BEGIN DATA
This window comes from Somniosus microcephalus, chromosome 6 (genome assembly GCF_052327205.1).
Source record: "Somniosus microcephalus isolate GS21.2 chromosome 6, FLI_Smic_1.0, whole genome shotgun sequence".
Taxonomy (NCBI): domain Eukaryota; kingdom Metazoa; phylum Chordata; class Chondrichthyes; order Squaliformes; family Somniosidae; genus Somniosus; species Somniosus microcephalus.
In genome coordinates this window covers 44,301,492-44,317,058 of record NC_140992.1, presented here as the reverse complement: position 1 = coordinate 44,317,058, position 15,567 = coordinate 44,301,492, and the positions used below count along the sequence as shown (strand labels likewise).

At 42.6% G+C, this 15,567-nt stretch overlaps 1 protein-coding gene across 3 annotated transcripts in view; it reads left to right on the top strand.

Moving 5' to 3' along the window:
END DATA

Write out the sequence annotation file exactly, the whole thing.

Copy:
This window comes from Somniosus microcephalus, chromosome 6 (genome assembly GCF_052327205.1).
Source record: "Somniosus microcephalus isolate GS21.2 chromosome 6, FLI_Smic_1.0, whole genome shotgun sequence".
Taxonomy (NCBI): domain Eukaryota; kingdom Metazoa; phylum Chordata; class Chondrichthyes; order Squaliformes; family Somniosidae; genus Somniosus; species Somniosus microcephalus.
In genome coordinates this window covers 44,301,492-44,317,058 of record NC_140992.1, presented here as the reverse complement: position 1 = coordinate 44,317,058, position 15,567 = coordinate 44,301,492, and the positions used below count along the sequence as shown (strand labels likewise).

At 42.6% G+C, this 15,567-nt stretch overlaps 1 protein-coding gene across 3 annotated transcripts in view; it reads left to right on the top strand.

Moving 5' to 3' along the window: